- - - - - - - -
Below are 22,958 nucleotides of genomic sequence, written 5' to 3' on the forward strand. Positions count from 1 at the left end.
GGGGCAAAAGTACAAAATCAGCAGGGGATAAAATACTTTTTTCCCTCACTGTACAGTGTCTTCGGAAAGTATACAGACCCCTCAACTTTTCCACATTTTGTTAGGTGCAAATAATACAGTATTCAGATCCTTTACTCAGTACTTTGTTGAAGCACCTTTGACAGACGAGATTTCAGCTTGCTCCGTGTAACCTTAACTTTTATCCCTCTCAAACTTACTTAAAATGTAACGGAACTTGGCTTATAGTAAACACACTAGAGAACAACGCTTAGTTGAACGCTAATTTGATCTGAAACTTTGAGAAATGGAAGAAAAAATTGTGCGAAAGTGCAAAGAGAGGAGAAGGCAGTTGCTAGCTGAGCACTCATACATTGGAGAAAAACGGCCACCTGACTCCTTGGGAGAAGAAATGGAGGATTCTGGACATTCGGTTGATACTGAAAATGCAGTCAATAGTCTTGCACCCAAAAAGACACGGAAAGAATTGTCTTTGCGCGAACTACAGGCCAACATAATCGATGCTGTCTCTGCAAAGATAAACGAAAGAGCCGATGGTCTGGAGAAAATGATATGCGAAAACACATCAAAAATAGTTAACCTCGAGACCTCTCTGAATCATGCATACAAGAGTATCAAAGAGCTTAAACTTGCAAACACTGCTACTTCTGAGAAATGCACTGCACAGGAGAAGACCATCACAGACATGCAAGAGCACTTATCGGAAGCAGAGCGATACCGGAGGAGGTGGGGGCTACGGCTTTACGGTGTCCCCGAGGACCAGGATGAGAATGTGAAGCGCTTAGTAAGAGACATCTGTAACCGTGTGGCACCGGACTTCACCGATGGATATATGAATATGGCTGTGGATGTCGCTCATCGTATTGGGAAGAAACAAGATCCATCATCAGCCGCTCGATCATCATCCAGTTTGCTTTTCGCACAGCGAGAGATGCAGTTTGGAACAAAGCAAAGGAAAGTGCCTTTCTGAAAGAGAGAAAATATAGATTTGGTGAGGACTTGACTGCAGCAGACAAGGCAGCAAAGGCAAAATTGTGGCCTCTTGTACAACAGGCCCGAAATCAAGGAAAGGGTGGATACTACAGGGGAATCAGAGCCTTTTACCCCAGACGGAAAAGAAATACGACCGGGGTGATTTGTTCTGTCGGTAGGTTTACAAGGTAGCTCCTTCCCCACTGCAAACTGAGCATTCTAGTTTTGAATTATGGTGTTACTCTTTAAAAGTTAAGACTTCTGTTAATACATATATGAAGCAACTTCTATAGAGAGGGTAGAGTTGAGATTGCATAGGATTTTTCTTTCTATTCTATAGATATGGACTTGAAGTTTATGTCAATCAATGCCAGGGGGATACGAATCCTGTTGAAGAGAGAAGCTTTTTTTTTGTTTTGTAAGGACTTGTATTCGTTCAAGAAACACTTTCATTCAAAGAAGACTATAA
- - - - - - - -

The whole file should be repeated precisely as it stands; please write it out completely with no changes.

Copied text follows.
Below are 22,958 nucleotides of genomic sequence, written 5' to 3' on the forward strand. Positions count from 1 at the left end.
GGGGCAAAAGTACAAAATCAGCAGGGGATAAAATACTTTTTTCCCTCACTGTACAGTGTCTTCGGAAAGTATACAGACCCCTCAACTTTTCCACATTTTGTTAGGTGCAAATAATACAGTATTCAGATCCTTTACTCAGTACTTTGTTGAAGCACCTTTGACAGACGAGATTTCAGCTTGCTCCGTGTAACCTTAACTTTTATCCCTCTCAAACTTACTTAAAATGTAACGGAACTTGGCTTATAGTAAACACACTAGAGAACAACGCTTAGTTGAACGCTAATTTGATCTGAAACTTTGAGAAATGGAAGAAAAAATTGTGCGAAAGTGCAAAGAGAGGAGAAGGCAGTTGCTAGCTGAGCACTCATACATTGGAGAAAAACGGCCACCTGACTCCTTGGGAGAAGAAATGGAGGATTCTGGACATTCGGTTGATACTGAAAATGCAGTCAATAGTCTTGCACCCAAAAAGACACGGAAAGAATTGTCTTTGCGCGAACTACAGGCCAACATAATCGATGCTGTCTCTGCAAAGATAAACGAAAGAGCCGATGGTCTGGAGAAAATGATATGCGAAAACACATCAAAAATAGTTAACCTCGAGACCTCTCTGAATCATGCATACAAGAGTATCAAAGAGCTTAAACTTGCAAACACTGCTACTTCTGAGAAATGCACTGCACAGGAGAAGACCATCACAGACATGCAAGAGCACTTATCGGAAGCAGAGCGATACCGGAGGAGGTGGGGGCTACGGCTTTACGGTGTCCCCGAGGACCAGGATGAGAATGTGAAGCGCTTAGTAAGAGACATCTGTAACCGTGTGGCACCGGACTTCACCGATGGATATATGAATATGGCTGTGGATGTCGCTCATCGTATTGGGAAGAAACAAGATCCATCATCAGCCGCTCGATCATCATCCAGTTTGCTTTTCGCACAGCGAGAGATGCAGTTTGGAACAAAGCAAAGGAAAGTGCCTTTCTGAAAGAGAGAAAATATAGATTTGGTGAGGACTTGACTGCAGCAGACAAGGCAGCAAAGGCAAAATTGTGGCCTCTTGTACAACAGGCCCGAAATCAAGGAAAGGGTGGATACTACAGGGGAATCAGAGCCTTTTACCCCAGACGGAAAAGAAATACGACCGGGGTGATTTGTTCTGTCGGTAGGTTTACAAGGTAGCTCCTTCCCCACTGCAAACTGAGCATTCTAGTTTTGAATTATGGTGTTACTCTTTAAAAGTTAAGACTTCTGTTAATACATATATGAAGCAACTTCTATAGAGAGGGTAGAGTTGAGATTGCATAGGATTTTTCTTTCTATTCTATAGATATGGACTTGAAGTTTATGTCAATCAATGCCAGGGGGATACGAATCCTGTTGAAGAGAGAAGCTTTTTTTTTGTTTTGTAAGGACTTGTATTCGTTCAAGAAACACTTTCATTCAAAGAAGACTATAA